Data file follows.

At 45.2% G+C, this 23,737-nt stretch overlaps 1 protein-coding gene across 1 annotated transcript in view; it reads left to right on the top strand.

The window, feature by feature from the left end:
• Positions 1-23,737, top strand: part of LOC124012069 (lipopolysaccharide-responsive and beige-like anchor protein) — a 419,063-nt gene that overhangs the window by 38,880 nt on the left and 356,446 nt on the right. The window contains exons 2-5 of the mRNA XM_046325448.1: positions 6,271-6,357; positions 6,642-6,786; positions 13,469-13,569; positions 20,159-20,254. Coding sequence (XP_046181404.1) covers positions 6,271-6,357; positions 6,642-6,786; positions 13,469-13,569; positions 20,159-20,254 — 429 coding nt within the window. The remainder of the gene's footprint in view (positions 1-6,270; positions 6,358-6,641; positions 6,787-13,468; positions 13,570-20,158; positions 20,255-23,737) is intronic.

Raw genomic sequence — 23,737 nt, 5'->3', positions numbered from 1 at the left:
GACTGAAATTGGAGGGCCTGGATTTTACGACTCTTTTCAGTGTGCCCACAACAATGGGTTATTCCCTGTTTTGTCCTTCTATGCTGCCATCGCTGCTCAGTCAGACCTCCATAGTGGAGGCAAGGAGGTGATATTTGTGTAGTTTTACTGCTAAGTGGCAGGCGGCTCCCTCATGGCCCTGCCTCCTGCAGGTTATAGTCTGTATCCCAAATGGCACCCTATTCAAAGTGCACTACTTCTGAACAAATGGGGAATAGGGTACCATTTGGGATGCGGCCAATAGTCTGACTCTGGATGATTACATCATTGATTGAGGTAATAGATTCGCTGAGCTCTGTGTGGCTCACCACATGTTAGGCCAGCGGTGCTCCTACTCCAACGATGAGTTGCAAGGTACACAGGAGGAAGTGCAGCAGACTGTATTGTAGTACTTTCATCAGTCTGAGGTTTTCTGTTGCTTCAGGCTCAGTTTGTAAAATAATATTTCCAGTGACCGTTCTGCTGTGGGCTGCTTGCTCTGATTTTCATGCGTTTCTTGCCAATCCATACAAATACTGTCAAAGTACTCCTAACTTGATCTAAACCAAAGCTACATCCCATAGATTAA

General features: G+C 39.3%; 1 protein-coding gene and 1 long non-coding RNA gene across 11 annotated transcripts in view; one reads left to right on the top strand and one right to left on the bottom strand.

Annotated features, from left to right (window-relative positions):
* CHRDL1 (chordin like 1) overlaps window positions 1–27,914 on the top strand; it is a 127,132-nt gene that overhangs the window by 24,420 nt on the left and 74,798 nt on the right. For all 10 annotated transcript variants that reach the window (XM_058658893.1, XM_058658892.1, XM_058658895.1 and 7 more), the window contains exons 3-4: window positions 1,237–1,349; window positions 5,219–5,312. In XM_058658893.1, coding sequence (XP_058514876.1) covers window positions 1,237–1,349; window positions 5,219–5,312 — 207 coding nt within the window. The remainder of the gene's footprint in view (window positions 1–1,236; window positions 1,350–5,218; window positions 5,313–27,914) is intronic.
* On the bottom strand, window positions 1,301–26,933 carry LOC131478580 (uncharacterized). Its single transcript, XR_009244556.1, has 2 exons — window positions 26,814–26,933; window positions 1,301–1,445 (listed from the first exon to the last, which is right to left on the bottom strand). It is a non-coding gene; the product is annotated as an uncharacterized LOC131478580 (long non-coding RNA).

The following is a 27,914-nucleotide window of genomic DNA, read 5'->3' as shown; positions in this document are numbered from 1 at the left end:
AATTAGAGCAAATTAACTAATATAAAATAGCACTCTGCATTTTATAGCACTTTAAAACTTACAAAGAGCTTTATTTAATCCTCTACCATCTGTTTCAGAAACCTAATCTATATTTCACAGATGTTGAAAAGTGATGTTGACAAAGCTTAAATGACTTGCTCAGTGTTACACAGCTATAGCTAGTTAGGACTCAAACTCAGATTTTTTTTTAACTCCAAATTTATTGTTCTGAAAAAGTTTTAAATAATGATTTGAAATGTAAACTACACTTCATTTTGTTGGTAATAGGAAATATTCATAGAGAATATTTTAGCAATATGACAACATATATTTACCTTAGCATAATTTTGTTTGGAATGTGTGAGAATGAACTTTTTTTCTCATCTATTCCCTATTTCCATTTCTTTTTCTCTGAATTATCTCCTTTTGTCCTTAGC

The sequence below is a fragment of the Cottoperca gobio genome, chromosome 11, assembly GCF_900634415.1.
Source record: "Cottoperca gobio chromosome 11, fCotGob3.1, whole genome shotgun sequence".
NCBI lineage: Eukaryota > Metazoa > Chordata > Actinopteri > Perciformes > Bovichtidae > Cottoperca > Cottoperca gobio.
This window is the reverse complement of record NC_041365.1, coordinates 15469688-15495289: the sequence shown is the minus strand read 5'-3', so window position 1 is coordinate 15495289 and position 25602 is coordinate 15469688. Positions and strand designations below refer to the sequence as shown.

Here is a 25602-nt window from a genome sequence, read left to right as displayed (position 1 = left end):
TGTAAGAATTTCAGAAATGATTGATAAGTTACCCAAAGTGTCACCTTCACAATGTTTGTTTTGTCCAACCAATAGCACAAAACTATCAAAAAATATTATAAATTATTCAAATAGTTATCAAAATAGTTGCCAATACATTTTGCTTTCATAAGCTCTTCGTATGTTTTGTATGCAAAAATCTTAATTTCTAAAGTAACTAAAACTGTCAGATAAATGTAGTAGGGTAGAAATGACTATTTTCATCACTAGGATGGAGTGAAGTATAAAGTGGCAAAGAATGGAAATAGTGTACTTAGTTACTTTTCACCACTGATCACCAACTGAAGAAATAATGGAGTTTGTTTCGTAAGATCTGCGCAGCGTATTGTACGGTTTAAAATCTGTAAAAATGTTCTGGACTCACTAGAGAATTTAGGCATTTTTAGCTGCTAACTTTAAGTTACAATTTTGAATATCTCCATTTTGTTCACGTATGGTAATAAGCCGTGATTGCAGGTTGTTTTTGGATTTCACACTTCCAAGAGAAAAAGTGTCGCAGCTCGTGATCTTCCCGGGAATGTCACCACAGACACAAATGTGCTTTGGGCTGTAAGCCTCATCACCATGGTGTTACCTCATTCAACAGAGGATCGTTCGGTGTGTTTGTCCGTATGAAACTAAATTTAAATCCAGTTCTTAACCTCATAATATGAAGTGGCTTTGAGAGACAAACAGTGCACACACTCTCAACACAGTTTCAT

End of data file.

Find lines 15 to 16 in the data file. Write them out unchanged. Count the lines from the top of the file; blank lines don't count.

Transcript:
This window is the reverse complement of record NC_041365.1, coordinates 15469688-15495289: the sequence shown is the minus strand read 5'-3', so window position 1 is coordinate 15495289 and position 25602 is coordinate 15469688. Positions and strand designations below refer to the sequence as shown.

Here is a 25602-nt window from a genome sequence, read left to right as displayed (position 1 = left end):